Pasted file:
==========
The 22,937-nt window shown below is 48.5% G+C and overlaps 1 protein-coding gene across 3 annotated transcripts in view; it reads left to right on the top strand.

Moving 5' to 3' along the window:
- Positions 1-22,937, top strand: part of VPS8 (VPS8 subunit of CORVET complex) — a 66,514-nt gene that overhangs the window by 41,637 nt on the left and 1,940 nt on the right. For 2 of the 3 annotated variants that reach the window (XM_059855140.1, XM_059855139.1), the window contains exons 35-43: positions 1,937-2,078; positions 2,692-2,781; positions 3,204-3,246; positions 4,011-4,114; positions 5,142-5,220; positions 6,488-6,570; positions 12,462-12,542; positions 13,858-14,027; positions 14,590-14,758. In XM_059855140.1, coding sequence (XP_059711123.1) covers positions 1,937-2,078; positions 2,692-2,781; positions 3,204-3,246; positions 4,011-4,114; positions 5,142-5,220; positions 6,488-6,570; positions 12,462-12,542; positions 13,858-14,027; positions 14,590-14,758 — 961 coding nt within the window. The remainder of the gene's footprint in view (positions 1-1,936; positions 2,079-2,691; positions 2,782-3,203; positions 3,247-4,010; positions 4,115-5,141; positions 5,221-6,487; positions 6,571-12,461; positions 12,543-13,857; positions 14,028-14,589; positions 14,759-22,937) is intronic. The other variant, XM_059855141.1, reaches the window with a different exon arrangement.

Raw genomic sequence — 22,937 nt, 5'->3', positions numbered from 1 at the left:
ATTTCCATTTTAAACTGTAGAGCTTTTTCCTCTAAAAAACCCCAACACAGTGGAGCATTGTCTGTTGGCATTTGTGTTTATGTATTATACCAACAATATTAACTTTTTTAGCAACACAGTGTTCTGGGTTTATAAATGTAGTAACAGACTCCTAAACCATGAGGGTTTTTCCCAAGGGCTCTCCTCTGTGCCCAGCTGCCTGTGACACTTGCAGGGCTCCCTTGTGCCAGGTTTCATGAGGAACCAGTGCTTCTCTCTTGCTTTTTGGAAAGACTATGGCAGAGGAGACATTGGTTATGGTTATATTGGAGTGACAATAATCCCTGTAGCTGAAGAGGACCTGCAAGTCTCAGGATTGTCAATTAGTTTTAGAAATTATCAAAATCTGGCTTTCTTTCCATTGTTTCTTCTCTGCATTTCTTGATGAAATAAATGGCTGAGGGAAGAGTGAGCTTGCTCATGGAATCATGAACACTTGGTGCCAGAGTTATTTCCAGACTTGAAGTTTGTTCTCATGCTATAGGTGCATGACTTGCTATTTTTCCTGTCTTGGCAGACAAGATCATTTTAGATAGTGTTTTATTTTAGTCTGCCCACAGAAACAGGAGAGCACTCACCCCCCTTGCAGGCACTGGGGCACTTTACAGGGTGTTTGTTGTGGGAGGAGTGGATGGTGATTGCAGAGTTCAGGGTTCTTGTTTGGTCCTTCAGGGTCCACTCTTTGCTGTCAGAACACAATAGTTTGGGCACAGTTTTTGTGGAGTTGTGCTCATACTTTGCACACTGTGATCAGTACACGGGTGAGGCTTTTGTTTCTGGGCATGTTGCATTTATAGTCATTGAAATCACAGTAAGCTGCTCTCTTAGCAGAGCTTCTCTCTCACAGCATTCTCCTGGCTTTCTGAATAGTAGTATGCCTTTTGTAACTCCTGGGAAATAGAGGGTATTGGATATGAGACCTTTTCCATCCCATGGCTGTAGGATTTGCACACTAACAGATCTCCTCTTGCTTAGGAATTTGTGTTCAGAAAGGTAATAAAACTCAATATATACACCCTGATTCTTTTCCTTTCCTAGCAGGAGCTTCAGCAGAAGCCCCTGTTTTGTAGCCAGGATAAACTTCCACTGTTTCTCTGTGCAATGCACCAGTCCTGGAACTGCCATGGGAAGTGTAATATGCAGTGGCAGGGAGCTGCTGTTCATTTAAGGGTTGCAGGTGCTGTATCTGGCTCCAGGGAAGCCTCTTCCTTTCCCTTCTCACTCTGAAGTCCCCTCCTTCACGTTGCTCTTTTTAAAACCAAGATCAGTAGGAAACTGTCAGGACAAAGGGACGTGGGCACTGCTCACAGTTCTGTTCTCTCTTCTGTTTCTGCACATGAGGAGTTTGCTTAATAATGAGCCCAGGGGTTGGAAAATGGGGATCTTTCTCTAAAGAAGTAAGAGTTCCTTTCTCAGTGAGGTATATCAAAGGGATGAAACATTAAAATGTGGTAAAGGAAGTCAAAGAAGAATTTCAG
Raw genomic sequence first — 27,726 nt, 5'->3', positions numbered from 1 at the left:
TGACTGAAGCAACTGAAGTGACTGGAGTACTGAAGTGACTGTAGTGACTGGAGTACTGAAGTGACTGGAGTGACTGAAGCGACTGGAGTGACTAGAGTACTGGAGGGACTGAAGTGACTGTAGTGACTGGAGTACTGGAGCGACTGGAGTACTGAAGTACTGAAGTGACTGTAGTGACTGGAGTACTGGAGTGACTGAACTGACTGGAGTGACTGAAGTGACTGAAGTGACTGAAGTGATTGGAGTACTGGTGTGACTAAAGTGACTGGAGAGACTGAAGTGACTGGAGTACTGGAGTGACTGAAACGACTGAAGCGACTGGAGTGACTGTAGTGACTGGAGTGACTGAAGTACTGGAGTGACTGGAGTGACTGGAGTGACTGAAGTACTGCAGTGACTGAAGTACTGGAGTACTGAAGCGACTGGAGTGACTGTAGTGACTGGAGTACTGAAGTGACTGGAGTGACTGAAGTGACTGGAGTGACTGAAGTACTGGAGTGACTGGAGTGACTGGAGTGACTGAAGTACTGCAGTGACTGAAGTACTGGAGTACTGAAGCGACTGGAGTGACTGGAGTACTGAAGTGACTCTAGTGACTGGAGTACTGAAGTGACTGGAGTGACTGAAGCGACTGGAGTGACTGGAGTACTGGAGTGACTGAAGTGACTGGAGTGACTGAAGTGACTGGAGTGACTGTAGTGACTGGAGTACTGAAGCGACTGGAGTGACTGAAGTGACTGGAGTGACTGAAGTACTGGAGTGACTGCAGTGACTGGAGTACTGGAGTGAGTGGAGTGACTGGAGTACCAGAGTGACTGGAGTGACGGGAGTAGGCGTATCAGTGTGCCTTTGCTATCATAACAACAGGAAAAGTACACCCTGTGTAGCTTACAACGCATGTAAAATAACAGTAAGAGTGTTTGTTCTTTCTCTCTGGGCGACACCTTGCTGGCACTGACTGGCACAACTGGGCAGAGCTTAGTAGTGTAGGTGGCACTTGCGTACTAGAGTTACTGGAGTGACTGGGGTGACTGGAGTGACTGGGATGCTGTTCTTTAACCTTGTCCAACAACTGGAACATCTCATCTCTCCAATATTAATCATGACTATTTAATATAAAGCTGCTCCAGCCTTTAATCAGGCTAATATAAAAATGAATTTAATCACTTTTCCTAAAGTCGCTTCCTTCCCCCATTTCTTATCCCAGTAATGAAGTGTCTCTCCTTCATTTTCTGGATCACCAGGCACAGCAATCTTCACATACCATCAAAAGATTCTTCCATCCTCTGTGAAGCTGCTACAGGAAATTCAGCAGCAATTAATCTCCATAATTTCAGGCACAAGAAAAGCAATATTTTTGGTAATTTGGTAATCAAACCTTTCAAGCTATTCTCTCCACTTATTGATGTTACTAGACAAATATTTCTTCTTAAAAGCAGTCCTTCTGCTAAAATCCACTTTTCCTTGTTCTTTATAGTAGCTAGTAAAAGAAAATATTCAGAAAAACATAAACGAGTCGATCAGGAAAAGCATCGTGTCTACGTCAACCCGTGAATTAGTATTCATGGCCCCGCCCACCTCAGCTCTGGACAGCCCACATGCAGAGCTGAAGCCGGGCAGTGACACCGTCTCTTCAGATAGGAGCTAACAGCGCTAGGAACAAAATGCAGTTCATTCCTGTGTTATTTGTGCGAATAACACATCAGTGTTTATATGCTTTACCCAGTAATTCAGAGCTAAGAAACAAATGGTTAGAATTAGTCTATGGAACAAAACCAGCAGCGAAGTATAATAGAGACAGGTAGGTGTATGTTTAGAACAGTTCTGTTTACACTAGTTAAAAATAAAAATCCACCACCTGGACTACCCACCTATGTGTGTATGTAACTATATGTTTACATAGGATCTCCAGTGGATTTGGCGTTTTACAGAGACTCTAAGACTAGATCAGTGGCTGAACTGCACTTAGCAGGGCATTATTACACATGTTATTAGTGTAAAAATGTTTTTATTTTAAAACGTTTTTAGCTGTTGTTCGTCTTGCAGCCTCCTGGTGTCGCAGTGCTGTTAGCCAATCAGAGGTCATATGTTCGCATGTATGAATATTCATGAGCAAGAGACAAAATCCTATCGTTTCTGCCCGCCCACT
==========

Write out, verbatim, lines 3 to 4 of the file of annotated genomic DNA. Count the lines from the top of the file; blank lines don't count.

- Positions 1-22,937, top strand: part of VPS8 (VPS8 subunit of CORVET complex) — a 66,514-nt gene that overhangs the window by 41,637 nt on the left and 1,940 nt on the right. For 2 of the 3 annotated variants that reach the window (XM_059855140.1, XM_059855139.1), the window contains exons 35-43: positions 1,937-2,078; positions 2,692-2,781; positions 3,204-3,246; positions 4,011-4,114; positions 5,142-5,220; positions 6,488-6,570; positions 12,462-12,542; positions 13,858-14,027; positions 14,590-14,758. In XM_059855140.1, coding sequence (XP_059711123.1) covers positions 1,937-2,078; positions 2,692-2,781; positions 3,204-3,246; positions 4,011-4,114; positions 5,142-5,220; positions 6,488-6,570; positions 12,462-12,542; positions 13,858-14,027; positions 14,590-14,758 — 961 coding nt within the window. The remainder of the gene's footprint in view (positions 1-1,936; positions 2,079-2,691; positions 2,782-3,203; positions 3,247-4,010; positions 4,115-5,141; positions 5,221-6,487; positions 6,571-12,461; positions 12,543-13,857; positions 14,028-14,589; positions 14,759-22,937) is intronic. The other variant, XM_059855141.1, reaches the window with a different exon arrangement.

Raw genomic sequence — 22,937 nt, 5'->3', positions numbered from 1 at the left: